“You sure of that?” He tried to keep a tremble out of his voice. He weren’t scared, not really. Just cold, all covered in sewer water, but he didn’t want the men to think otherwise.
Looks passed between the three of them. The blade was put away.
“Maybe we escort you, careful like, to the Light of Lios. Maybe we see if Jerekyn has a need for a woods-voln stinking of shit. If he don’t… well, there’s a place I know where no one’ll hear you scream as we do what we want with you.” There was a gleam in the younger man’s eyes that Harl did not like at all.
“To the Light of Lios then.” He said wearily.
Two of the men bookended him, forcefully looping their arms through his, bringing closer their own competing stenches. Harl caught whiff of their booze, obviously, but also an underlying metallic tang. Blood. He might not have been their first victim this night. And as they walked past closed and boarded up homes and shops, Harl’s mind was already whirring, thinking through how to get out of this, trying to find the trick of it. If Jerekyn didn’t need him… there were sneaky ways out of the Light of Lios he’d explored before. But that would mean trying to lose his new bodyguards. He could try kicking one or two of them in the unmentionables hurting someone in the ‘respectable’ inn would cause problems. even if they got there after the bell was rung and the tavern became… something else, Jerekyn or his like would not be best pleased.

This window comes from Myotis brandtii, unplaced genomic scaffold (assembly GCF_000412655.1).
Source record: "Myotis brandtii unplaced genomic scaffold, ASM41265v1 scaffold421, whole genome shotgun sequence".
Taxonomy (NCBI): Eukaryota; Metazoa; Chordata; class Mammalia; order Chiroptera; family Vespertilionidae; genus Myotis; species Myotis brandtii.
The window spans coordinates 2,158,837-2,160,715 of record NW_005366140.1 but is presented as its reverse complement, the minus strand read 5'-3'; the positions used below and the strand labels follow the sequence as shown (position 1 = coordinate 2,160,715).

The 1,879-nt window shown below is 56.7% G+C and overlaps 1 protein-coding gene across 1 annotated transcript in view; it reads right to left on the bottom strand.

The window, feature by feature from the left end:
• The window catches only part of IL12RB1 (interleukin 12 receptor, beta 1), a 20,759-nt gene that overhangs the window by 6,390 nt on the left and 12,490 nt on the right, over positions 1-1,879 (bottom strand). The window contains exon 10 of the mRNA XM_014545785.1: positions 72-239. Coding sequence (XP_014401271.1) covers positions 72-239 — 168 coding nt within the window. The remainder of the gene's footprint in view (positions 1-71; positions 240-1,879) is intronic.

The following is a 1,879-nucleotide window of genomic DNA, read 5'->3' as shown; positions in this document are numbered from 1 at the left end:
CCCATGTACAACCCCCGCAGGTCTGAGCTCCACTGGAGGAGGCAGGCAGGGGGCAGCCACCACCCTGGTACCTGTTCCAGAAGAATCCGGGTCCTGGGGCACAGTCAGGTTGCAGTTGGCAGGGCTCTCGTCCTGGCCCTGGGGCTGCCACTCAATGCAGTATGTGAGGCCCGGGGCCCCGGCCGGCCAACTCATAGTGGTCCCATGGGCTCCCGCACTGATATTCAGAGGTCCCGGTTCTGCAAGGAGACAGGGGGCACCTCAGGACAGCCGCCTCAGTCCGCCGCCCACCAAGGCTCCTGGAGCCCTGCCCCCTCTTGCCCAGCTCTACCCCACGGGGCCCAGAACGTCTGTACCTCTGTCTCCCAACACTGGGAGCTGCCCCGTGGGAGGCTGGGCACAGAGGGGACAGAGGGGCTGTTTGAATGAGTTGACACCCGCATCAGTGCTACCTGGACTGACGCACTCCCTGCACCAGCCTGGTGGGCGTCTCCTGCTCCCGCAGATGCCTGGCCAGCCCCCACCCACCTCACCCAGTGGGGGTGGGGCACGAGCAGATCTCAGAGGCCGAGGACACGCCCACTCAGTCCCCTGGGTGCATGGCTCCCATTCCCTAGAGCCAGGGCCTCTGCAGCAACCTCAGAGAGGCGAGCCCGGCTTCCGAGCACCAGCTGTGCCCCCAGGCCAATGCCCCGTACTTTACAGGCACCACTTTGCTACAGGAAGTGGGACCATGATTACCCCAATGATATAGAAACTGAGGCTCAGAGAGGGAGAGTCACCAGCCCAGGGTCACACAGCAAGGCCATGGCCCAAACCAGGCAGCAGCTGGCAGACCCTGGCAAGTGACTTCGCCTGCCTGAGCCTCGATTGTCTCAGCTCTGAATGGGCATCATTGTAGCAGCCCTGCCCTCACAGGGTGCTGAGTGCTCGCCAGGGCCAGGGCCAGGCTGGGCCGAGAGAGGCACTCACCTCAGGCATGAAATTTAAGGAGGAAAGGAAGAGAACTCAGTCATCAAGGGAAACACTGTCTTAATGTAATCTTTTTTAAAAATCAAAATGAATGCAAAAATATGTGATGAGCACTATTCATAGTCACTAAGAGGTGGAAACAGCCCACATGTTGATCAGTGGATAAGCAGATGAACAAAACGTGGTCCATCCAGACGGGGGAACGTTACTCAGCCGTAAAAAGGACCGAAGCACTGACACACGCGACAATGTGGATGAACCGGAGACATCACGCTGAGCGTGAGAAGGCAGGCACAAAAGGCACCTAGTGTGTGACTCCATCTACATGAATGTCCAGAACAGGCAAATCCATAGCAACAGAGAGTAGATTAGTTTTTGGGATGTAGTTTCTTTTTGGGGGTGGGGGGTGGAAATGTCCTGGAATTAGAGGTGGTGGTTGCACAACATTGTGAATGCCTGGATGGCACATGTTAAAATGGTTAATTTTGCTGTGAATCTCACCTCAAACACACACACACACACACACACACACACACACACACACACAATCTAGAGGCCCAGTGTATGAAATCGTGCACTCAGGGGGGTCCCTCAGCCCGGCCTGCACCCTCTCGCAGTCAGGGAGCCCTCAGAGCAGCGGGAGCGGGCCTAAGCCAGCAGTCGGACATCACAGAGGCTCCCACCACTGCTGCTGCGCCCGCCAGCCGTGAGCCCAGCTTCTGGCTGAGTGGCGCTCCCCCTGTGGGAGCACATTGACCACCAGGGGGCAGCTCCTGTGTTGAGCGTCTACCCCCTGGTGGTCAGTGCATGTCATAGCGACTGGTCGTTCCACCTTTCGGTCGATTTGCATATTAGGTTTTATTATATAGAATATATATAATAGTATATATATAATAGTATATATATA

Before he had a plan fully made in his mind they had passed beyond the bounds of the slums and into the merchant’s quarter where buildings had fine black and white painted panels and were not built into, over and on top of each other. The Light of Lios was just such a fine building, and as soon as it came into view Harl realised that turning up so early was a problem. He was fetid, filthy and likely to annoy the day owner even if the firms owning it by night might recognise him as one of Jerekyn’s occasional finders and takers.
“Here we are then. Betcha looking forward to a great chin wag with yer good mate, Jerekyn.” Ambrin looked down at him smugly.
“Yes, yes I am.” Harl thought quickly. “I want to have a long chat with him about that book I stole for him from the great house up near the Northern canal. Had lots of names in it, did that book. Names that he got a goodly amount of gold coin for. And then there’s the time I got him some barrel parts for roarers I took from a works. That got him coin too. Straight out stole coin for him, once or twice, I did.”
“What you getting at woods-voln?”
“I’m just telling you I’m an earner. Nothing more than that.”
He watched thoughts move slowly through the minds of the three men.
“No harm in taking him in and seeing if he’s telling the truth.” Ambrin again, sounding less confident in that choice.
“Jerekyn… he don’t like them like us near the Light though. Don’t like its nice rugs got all dirty…”
“Aint he going to do that though?” They looked down at him.
“Fuck. We bring him in and he’s just some lad, and we’ll be for the chop for disturbing the patrons.”
“Bell’s not even rung yet. There’ll be non-firm in there still. Jerekyn’ll skin us!”
“Send me in alone. If I aint his boy, then he’ll do your gutting for you. I am, and you aint shown him your faces-” Harl began.